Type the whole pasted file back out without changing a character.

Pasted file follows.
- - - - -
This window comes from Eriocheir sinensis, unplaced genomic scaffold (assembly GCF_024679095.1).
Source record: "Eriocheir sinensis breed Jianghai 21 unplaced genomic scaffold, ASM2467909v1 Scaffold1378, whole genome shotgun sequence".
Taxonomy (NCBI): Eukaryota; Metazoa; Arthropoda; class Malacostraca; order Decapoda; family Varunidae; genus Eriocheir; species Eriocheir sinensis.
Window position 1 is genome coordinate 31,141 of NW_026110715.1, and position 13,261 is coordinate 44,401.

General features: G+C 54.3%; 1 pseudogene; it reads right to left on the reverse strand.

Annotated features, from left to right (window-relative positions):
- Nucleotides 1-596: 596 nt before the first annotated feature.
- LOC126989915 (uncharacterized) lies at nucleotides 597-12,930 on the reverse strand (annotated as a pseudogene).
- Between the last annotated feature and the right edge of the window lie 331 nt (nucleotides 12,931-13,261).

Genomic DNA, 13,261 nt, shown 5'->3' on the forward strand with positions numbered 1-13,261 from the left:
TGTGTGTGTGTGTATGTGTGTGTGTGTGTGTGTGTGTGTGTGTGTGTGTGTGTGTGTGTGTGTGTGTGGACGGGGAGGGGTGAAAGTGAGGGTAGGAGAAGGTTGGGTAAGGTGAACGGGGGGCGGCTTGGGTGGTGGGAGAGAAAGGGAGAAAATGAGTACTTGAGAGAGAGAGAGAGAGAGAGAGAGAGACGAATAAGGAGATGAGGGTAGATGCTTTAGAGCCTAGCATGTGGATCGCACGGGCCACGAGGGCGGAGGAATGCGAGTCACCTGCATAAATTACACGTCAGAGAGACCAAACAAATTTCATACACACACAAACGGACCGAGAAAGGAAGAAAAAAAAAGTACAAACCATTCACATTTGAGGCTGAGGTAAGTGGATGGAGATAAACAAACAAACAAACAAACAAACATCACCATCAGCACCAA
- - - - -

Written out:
This window comes from Eriocheir sinensis, unplaced genomic scaffold (assembly GCF_024679095.1).
Source record: "Eriocheir sinensis breed Jianghai 21 unplaced genomic scaffold, ASM2467909v1 Scaffold1378, whole genome shotgun sequence".
Taxonomy (NCBI): Eukaryota; Metazoa; Arthropoda; class Malacostraca; order Decapoda; family Varunidae; genus Eriocheir; species Eriocheir sinensis.
Window position 1 is genome coordinate 31,141 of NW_026110715.1, and position 13,261 is coordinate 44,401.

General features: G+C 54.3%; 1 pseudogene; it reads right to left on the reverse strand.

Annotated features, from left to right (window-relative positions):
- Nucleotides 1-596: 596 nt before the first annotated feature.
- LOC126989915 (uncharacterized) lies at nucleotides 597-12,930 on the reverse strand (annotated as a pseudogene).
- Between the last annotated feature and the right edge of the window lie 331 nt (nucleotides 12,931-13,261).

Genomic DNA, 13,261 nt, shown 5'->3' on the forward strand with positions numbered 1-13,261 from the left:
TGTGTGTGTGTGTATGTGTGTGTGTGTGTGTGTGTGTGTGTGTGTGTGTGTGTGTGTGTGTGTGTGTGGACGGGGAGGGGTGAAAGTGAGGGTAGGAGAAGGTTGGGTAAGGTGAACGGGGGGCGGCTTGGGTGGTGGGAGAGAAAGGGAGAAAATGAGTACTTGAGAGAGAGAGAGAGAGAGAGAGAGAGACGAATAAGGAGATGAGGGTAGATGCTTTAGAGCCTAGCATGTGGATCGCACGGGCCACGAGGGCGGAGGAATGCGAGTCACCTGCATAAATTACACGTCAGAGAGACCAAACAAATTTCATACACACACAAACGGACCGAGAAAGGAAGAAAAAAAAAGTACAAACCATTCACATTTGAGGCTGAGGTAAGTGGATGGAGATAAACAAACAAACAAACAAACAAACATCACCATCAGCACCAA